C5-6 Technologies plans to release its first products—a suite of enzymes to improve the efficiency of current methods for fermenting corn to ethanol—in the second half of 2008. Although the long-term goal is to make ethanol from nonfood, cellulosic biomass, “corn will stay around and its use will grow,” says Biondi. It is predicted that the current 7 billion gallon annual production rate of ethanol from corn will grow to 15 billion gallons by 2015.
The company’s first product, named CornBuster™, will improve the yield of ethanol from corn by 3%. At a typical drymill corn-to-ethanol manufacturing facility that makes 50,000-gallon batches, CornBuster will boost the annual production from 1 million to 1.5 million gallons while starting with the same amount of corn, according to Biondi. C5-6 Technologies is conducting the final pilot-plant trials of CornBuster and completing the regulatory process, as well as raising A-round venture capital.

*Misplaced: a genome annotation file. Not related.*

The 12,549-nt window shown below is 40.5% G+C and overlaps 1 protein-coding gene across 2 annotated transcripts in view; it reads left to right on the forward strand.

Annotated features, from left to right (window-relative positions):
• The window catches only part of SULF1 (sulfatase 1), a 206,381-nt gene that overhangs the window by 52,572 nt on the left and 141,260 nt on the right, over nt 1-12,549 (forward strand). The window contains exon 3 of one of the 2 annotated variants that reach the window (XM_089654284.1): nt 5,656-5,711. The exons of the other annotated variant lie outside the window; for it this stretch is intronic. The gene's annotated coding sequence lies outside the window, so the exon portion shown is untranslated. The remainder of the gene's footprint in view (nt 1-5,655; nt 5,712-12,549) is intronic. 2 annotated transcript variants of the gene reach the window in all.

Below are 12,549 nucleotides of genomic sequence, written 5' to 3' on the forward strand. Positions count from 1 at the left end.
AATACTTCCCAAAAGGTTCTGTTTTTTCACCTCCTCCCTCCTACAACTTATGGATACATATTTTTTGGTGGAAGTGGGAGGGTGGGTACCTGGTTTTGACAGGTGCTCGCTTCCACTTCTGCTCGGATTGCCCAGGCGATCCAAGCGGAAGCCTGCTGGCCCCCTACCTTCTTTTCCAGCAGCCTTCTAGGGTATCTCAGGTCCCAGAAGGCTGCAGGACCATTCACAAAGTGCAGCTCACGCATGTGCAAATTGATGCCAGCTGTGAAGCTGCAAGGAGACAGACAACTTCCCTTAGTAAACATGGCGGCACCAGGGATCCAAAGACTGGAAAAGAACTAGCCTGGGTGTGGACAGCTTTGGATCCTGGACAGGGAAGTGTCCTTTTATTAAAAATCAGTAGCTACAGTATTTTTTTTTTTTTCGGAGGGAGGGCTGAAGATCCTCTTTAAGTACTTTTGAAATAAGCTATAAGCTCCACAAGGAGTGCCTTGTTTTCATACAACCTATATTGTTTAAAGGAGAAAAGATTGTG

Also in the pipeline is SoyBuster™, which contains thermostable enzymes that convert low-value carbohydrates in soy meal into ethanol, while concentrating soy’s protein, increasing its value. The enzymes discovered by the company will replace expensive and harsh chemical methods presently employed to disrupt recalcitrant cellulose in biomass.
Novel ideas for degrading biomass are exploding, and it is not clear which technologies will win out. It is clear that “the current paradigm of using fungal enzymes is not cutting it in the real world,” says Dr. Mead. Such enzymatic approaches are not economically feasible because they take too long to work. “The company that finds blends of enzymes with higher specific activities to process biomass rapidly and cheaply will win out,” he says.